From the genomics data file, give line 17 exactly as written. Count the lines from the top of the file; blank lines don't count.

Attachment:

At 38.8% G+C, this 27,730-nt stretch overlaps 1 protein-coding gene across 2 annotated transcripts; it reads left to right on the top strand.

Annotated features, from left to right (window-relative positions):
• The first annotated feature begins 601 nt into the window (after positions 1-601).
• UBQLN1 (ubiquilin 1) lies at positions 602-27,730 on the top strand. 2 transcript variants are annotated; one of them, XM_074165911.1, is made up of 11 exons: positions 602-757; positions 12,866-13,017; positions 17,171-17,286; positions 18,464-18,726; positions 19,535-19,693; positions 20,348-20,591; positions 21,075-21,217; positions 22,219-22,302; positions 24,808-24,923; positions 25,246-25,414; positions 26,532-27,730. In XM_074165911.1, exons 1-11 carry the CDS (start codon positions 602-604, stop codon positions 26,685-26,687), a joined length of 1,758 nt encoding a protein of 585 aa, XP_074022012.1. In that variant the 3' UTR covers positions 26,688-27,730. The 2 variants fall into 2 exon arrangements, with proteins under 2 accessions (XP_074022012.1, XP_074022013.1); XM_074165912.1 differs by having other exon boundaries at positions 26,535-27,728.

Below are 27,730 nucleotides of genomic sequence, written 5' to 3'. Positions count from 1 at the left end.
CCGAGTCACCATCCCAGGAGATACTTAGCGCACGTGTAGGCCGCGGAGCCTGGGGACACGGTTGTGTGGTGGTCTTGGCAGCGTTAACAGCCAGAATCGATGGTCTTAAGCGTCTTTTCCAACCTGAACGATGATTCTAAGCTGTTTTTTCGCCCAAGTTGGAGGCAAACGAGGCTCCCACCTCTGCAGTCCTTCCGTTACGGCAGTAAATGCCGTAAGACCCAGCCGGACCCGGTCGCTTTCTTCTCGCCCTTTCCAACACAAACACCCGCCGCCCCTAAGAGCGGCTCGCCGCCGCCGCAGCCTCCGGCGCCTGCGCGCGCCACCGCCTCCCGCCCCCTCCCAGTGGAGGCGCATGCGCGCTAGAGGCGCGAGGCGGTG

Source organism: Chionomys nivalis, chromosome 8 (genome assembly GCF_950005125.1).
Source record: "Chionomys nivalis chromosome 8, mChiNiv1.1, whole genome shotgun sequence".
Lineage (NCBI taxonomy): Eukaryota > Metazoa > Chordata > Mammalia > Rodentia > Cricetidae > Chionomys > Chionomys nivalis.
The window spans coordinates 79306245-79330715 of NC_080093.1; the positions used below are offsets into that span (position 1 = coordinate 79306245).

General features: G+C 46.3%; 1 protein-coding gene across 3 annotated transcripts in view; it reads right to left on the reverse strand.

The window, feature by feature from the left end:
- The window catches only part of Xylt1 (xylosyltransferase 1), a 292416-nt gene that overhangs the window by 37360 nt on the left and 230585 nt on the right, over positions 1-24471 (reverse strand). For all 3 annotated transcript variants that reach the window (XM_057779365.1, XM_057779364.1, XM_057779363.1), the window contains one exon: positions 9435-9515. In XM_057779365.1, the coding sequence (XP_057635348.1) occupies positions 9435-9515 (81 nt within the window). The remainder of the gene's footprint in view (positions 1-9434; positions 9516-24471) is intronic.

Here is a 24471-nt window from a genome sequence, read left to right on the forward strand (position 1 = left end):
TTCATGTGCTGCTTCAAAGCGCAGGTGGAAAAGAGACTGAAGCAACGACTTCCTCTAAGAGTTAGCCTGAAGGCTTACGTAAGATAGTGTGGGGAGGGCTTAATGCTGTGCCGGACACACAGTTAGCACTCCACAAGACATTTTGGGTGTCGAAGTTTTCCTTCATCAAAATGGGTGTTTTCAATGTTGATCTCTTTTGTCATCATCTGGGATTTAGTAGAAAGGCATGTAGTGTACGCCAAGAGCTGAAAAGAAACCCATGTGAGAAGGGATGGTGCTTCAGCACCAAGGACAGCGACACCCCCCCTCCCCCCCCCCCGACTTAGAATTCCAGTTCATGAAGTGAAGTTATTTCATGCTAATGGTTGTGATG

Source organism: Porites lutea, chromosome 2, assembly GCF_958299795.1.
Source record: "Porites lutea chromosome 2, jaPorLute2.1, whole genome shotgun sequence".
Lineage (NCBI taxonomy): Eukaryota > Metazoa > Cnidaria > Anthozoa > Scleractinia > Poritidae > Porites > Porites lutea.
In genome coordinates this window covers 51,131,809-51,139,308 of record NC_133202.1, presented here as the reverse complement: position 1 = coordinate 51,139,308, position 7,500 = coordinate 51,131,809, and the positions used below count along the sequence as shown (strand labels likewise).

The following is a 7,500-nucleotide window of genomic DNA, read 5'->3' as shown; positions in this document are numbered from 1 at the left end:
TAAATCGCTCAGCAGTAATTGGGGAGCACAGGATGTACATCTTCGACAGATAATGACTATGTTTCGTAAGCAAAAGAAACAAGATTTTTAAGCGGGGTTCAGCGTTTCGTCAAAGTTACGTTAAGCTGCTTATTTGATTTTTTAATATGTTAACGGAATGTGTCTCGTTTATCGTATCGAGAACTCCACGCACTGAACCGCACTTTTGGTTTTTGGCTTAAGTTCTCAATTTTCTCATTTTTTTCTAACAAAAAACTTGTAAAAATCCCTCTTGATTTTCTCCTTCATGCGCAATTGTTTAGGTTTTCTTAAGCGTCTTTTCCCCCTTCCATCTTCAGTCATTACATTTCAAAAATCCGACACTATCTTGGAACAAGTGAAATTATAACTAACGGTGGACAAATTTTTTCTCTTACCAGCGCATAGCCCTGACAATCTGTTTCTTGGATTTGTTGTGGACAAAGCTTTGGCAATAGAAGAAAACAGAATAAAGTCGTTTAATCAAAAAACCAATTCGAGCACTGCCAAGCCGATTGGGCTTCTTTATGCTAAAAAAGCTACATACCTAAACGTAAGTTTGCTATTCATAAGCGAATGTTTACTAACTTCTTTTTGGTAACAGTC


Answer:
Source record: "Porites lutea chromosome 2, jaPorLute2.1, whole genome shotgun sequence".